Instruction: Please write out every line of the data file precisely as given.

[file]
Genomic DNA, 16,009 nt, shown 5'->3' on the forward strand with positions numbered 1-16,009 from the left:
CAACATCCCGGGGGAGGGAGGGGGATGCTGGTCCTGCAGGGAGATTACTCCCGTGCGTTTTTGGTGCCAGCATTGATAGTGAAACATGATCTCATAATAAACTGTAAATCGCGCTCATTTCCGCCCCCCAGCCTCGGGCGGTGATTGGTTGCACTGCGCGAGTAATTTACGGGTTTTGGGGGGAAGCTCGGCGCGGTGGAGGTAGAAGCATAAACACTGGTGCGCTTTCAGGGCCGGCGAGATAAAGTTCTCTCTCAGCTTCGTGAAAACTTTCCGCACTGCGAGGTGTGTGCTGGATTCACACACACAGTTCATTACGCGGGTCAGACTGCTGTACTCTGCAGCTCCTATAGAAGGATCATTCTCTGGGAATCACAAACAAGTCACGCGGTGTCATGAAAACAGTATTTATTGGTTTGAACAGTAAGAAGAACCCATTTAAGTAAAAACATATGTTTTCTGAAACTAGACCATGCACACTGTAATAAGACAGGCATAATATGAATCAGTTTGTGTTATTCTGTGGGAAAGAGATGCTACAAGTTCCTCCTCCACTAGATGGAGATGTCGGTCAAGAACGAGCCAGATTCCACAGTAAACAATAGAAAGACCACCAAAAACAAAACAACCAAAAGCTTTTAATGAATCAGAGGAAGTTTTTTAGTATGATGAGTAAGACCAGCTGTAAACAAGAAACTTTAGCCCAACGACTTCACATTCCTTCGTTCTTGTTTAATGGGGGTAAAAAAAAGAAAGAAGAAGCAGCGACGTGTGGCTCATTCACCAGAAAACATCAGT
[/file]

Genomic DNA, 16,009 nt, shown 5'->3' on the forward strand with positions numbered 1-16,009 from the left:
CAACATCCCGGGGGAGGGAGGGGGATGCTGGTCCTGCAGGGAGATTACTCCCGTGCGTTTTTGGTGCCAGCATTGATAGTGAAACATGATCTCATAATAAACTGTAAATCGCGCTCATTTCCGCCCCCCAGCCTCGGGCGGTGATTGGTTGCACTGCGCGAGTAATTTACGGGTTTTGGGGGGAAGCTCGGCGCGGTGGAGGTAGAAGCATAAACACTGGTGCGCTTTCAGGGCCGGCGAGATAAAGTTCTCTCTCAGCTTCGTGAAAACTTTCCGCACTGCGAGGTGTGTGCTGGATTCACACACACAGTTCATTACGCGGGTCAGACTGCTGTACTCTGCAGCTCCTATAGAAGGATCATTCTCTGGGAATCACAAACAAGTCACGCGGTGTCATGAAAACAGTATTTATTGGTTTGAACAGTAAGAAGAACCCATTTAAGTAAAAACATATGTTTTCTGAAACTAGACCATGCACACTGTAATAAGACAGGCATAATATGAATCAGTTTGTGTTATTCTGTGGGAAAGAGATGCTACAAGTTCCTCCTCCACTAGATGGAGATGTCGGTCAAGAACGAGCCAGATTCCACAGTAAACAATAGAAAGACCACCAAAAACAAAACAACCAAAAGCTTTTAATGAATCAGAGGAAGTTTTTTAGTATGATGAGTAAGACCAGCTGTAAACAAGAAACTTTAGCCCAACGACTTCACATTCCTTCGTTCTTGTTTAATGGGGGTAAAAAAAAGAAAGAAGAAGCAGCGACGTGTGGCTCATTCACCAGAAAACATCAGT